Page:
Any requests for CDs submitted to ILL after February 1st will be forwarded to Music for purchase consideration and the ILL request will be cancelled.

For questions contact

Good news! You can print from your laptop!

laptopIf the document you need to print is in Word, Excel, or PDF format, you can upload it from your laptop or desktop to a print queue via a web interface and then release it from the release stations, eliminating the step of having to print it from a library or lab computer.
Here’s how!
To print from your laptop when on the campus network:
Connect to
Logon with your Middlebury [email] username/password
From the lefthand menu, select “Web Print”
Click on “Submit a Job >>”
Select a printer from the list
Scroll down to the bottom of the page and click on “2. Print Options and Account Selection”
Specify number of copies, if you’d like
Click on “3. Upload Document”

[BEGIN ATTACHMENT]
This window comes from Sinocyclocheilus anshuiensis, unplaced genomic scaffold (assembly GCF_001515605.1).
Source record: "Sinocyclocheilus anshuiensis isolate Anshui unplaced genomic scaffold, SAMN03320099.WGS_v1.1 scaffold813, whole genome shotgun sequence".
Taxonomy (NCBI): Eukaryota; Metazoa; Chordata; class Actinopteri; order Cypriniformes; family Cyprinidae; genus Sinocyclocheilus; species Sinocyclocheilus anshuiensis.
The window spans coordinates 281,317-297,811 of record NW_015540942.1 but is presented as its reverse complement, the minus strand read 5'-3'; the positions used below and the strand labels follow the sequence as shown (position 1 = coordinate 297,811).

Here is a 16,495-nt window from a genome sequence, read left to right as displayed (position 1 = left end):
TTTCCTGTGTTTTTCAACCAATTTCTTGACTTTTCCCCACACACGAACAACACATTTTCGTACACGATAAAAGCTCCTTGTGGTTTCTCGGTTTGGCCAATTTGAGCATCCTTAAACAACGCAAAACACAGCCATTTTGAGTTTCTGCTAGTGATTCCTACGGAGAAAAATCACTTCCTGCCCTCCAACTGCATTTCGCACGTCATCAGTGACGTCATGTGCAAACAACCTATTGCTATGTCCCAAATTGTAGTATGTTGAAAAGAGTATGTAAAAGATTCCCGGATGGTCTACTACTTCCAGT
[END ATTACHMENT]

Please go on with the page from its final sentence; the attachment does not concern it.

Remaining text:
Click on “Browse” to select the document on your computer that you wish to have printed
Click on “Upload & Complete”

Please contact the Technology Help Desk with any questions.

Changes to location of reference resources

In the old site we had a link for Online Reference Sources. You’ll find a revised version in the new research guides format.  Just choose Reference from the Research guide widget drop-down menu from the Library page (on the right side).  Not all online reference resources are on this guide – some specialized ones are on the individual subject guides and others are simply listed in midcat or are part of larger collections (ex. Oxford Reference Online).  To see what kind of resources I’m talking about, just look at the guides.